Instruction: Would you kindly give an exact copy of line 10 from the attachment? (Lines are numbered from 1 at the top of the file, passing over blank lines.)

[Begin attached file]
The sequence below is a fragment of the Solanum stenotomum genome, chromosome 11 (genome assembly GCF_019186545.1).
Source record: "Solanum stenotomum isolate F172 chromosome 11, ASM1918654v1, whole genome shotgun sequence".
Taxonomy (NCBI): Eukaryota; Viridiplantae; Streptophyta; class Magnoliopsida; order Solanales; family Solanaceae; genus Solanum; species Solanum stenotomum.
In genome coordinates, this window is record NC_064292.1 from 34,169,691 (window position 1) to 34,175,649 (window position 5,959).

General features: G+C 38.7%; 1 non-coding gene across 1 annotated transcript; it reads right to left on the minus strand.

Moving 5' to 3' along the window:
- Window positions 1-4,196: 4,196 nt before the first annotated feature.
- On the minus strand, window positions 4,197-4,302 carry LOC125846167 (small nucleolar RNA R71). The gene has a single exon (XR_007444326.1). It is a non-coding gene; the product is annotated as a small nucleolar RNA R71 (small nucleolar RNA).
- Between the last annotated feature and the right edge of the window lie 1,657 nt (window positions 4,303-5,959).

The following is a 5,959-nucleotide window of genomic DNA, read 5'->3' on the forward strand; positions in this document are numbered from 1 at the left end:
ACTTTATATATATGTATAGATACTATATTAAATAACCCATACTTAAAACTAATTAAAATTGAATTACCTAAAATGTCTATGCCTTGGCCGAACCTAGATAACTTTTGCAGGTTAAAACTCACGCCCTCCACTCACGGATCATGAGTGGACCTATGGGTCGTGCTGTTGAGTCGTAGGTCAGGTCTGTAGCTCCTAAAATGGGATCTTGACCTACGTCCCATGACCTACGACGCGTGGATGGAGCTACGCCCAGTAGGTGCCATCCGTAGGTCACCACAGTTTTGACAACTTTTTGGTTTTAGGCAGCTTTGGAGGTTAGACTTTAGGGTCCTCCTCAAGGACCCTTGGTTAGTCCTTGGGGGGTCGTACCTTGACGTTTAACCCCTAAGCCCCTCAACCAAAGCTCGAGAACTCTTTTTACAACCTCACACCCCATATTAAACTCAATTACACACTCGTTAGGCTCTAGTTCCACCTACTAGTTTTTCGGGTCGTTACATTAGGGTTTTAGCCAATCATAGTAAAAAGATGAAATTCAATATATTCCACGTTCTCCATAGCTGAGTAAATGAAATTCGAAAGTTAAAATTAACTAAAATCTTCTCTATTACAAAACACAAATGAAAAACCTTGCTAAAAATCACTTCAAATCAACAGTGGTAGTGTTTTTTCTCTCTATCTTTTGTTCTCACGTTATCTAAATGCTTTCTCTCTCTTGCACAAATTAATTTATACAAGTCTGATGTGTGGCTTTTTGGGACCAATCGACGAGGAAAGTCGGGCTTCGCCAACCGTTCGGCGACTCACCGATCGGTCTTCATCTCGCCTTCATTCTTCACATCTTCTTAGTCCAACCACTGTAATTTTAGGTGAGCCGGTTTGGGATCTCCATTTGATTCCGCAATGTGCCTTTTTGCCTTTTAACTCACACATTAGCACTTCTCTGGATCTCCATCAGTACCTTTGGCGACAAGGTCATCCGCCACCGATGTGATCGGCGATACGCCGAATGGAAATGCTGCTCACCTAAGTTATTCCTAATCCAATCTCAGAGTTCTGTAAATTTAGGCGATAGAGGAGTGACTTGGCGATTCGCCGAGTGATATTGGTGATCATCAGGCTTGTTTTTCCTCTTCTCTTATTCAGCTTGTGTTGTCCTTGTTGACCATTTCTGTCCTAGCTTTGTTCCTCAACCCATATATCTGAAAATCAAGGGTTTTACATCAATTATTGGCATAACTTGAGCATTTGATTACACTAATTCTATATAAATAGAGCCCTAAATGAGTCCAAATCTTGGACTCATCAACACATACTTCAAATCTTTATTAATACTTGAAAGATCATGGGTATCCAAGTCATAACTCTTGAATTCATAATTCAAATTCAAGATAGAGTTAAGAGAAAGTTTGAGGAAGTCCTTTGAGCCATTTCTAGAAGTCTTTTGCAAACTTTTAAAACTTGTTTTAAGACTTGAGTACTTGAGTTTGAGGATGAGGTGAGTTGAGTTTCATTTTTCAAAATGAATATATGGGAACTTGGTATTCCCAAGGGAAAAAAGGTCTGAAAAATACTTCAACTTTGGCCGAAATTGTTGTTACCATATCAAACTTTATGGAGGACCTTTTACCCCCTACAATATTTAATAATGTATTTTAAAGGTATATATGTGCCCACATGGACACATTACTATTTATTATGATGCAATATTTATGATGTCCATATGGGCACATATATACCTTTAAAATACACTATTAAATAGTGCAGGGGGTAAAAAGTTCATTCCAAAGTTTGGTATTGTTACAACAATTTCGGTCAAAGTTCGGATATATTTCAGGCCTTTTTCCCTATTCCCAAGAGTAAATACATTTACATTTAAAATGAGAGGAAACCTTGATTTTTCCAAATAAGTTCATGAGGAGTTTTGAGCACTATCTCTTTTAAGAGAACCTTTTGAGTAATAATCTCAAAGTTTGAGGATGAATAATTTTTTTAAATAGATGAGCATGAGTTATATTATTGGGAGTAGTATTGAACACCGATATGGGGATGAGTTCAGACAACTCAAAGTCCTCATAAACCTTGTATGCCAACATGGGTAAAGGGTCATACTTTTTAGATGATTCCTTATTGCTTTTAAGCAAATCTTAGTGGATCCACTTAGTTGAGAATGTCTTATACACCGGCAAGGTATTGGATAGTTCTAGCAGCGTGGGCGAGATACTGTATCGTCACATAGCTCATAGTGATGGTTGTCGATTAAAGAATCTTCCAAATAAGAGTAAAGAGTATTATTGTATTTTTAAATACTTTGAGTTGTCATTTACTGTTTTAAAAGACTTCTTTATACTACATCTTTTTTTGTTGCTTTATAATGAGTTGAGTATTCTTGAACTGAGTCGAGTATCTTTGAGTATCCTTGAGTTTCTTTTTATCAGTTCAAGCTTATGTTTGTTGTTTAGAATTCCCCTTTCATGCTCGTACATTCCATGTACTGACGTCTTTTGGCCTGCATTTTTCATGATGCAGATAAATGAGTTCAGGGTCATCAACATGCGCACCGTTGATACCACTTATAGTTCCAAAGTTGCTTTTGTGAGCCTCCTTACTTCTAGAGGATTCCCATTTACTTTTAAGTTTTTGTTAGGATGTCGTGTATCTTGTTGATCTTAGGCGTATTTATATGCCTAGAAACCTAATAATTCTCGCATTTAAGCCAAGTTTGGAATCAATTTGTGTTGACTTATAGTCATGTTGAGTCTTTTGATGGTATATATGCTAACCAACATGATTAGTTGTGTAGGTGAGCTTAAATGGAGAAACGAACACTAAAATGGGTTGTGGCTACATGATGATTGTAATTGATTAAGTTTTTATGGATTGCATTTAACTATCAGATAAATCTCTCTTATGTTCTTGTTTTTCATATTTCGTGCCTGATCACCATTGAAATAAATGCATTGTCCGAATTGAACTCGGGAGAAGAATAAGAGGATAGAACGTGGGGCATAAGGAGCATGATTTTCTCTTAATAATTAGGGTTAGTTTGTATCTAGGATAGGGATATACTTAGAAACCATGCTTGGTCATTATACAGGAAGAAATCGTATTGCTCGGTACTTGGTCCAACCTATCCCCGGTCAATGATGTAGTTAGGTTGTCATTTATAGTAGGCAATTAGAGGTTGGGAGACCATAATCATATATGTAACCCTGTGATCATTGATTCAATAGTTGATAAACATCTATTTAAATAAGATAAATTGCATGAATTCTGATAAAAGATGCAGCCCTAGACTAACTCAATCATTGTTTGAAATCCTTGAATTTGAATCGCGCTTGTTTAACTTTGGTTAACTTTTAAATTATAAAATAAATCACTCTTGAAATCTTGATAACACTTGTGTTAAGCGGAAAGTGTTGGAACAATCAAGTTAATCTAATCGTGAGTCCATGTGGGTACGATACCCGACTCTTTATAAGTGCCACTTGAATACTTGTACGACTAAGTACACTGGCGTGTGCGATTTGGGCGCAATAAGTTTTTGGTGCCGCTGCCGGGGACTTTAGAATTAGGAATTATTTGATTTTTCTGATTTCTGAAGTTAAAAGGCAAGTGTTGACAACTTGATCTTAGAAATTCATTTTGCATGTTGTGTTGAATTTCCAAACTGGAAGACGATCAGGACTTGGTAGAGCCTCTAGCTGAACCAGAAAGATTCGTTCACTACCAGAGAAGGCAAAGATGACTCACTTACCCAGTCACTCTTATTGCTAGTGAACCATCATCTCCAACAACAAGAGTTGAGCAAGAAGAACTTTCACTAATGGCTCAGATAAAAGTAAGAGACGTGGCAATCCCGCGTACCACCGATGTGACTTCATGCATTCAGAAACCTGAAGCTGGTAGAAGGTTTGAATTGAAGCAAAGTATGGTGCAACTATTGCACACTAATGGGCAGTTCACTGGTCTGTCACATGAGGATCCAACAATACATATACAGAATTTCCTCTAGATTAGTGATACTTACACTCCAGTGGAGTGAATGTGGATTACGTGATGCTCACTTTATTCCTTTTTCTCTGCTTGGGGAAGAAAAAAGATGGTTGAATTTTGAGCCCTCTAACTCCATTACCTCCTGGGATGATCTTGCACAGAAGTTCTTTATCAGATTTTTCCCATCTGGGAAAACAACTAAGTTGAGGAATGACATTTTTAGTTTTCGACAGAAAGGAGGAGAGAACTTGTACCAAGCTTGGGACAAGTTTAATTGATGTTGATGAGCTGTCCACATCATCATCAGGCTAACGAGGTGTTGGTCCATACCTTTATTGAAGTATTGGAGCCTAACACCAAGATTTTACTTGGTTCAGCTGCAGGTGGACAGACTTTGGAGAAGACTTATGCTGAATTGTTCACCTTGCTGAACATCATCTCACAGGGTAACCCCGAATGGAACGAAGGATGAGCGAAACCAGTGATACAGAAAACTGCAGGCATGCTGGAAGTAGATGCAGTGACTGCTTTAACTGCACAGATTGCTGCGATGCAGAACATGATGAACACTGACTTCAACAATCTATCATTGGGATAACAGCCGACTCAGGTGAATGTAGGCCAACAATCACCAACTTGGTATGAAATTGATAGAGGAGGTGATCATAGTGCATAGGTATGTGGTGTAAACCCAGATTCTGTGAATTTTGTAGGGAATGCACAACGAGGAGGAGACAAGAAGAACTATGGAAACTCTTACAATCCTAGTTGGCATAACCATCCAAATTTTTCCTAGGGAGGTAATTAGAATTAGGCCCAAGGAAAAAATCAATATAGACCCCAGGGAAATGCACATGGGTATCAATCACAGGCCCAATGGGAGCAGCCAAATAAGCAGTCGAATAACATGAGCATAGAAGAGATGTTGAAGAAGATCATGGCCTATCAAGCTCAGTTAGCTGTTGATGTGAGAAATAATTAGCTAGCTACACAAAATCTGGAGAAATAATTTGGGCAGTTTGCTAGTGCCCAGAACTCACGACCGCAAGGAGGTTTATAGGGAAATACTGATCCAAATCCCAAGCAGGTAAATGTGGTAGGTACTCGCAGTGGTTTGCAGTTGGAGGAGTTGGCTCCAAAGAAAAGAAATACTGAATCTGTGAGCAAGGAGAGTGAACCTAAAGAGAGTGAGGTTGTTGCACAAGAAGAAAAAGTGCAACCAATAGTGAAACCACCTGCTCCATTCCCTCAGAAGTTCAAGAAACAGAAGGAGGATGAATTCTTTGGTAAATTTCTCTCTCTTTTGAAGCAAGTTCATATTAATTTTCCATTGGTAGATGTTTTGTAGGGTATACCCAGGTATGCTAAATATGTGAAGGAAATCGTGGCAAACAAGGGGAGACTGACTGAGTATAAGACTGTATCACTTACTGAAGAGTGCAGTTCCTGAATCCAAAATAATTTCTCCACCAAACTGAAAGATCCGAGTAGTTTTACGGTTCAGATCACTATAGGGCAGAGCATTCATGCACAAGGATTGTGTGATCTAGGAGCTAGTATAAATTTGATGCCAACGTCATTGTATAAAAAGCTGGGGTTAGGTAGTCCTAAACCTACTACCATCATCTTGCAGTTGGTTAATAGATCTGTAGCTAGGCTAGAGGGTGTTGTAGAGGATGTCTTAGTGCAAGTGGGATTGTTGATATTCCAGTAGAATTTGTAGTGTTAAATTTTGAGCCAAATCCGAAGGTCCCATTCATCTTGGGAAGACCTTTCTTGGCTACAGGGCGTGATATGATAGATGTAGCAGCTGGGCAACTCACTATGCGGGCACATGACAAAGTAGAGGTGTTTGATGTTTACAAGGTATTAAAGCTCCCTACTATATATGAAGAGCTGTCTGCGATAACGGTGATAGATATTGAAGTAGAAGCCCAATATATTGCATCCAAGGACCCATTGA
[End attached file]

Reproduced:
The following is a 5,959-nucleotide window of genomic DNA, read 5'->3' on the forward strand; positions in this document are numbered from 1 at the left end: